The iPhone 11 Pro brings what might just be the best camera ever to ship with a smartphone. Travel photographer Austin Mann, who took the iPhone 11 Pro for a spin this week, lavishes praise on the new Night mode.
It’s so good, in fact, that he thinks it will “completely change how everyone shoots on their iPhone.”
Were you ever in the middle of trying to get that perfect photo, framing it just-so, and tweaking the exposure and focus for the perfect shot, when your mother called to remind you of your own child’s birthday? It could totally happen. And for pro photographers using the iPhone as their preferred camera (which is a great idea, BTW), the risk of interruptions is even greater.
That’s why noted iPhone photographer Austin Mann came up with a great way to shut up your iPhone while you’re busy shooting. It’s called Shoot Mode, and it’s yet another example of how useful Siri Shortcuts can be — even in tiny doses.
Austin Mann is one of those lucky photographers who gets a new iPhone before the rest of us. Apple knows he will take it to some colorful location and make the kind of pictures that show off the camera’s upgrades.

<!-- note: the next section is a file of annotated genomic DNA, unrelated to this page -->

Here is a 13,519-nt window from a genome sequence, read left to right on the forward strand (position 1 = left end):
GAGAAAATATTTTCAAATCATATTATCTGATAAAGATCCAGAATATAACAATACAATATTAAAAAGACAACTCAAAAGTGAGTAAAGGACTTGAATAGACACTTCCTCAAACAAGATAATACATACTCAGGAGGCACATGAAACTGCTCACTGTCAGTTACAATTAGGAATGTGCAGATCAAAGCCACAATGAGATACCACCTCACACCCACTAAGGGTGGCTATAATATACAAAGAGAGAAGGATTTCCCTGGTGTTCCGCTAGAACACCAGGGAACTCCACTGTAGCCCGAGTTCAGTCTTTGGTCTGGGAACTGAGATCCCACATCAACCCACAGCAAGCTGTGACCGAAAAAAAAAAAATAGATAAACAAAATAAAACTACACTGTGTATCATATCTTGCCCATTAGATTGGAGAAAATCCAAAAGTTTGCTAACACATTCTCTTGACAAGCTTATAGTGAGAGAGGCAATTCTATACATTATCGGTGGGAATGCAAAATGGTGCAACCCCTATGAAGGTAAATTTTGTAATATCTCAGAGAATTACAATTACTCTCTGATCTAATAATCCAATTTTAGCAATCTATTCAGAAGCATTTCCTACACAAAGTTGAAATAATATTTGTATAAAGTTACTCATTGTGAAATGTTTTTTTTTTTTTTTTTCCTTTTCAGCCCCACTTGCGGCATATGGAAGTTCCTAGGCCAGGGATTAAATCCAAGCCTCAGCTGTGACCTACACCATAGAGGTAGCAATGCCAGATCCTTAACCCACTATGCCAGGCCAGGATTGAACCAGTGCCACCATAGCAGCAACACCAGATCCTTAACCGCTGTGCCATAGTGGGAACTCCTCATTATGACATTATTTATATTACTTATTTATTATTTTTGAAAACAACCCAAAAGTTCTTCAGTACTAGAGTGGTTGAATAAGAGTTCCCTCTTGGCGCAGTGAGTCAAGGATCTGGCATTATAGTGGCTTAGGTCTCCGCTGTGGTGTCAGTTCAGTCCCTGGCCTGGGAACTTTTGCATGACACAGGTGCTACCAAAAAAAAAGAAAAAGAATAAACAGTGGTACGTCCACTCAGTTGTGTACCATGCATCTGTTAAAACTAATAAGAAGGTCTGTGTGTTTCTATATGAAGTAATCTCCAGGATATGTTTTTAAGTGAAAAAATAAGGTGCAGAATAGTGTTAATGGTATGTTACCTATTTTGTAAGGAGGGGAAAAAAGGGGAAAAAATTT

Mann doesn’t disappoint with the iPhone XS, which he put to the test while on a recent assignment in Zanzibar.
Cult of Mac’s Photo Famous series introduces you to the groundbreaking photographers featured in Apple’s “Shot on iPhone 6” ad campaign.
The thick Icelandic fog lifted and Austin Mann saw an otherworldly glacier emerge. Photography is a way for Mann, a Christian and a professional travel photographer, to worship god, and this was the kind of scene that spoke to him.
But to get the shot, he would have to leave his camera gear in the car for a climb on all fours down a rocky cliff. Mann put his new iPhone 6 Plus in his pocket and scrambled down to make the picture.
The shot, taken using the iPhone’s panorama mode, was among the most prominent photos featured in Apple’s “Shot on iPhone 6” marketing campaign, a promotional blitz that began in the spring with billboards, giant banners stretched across the sides of buildings, and advertising on television and in magazines.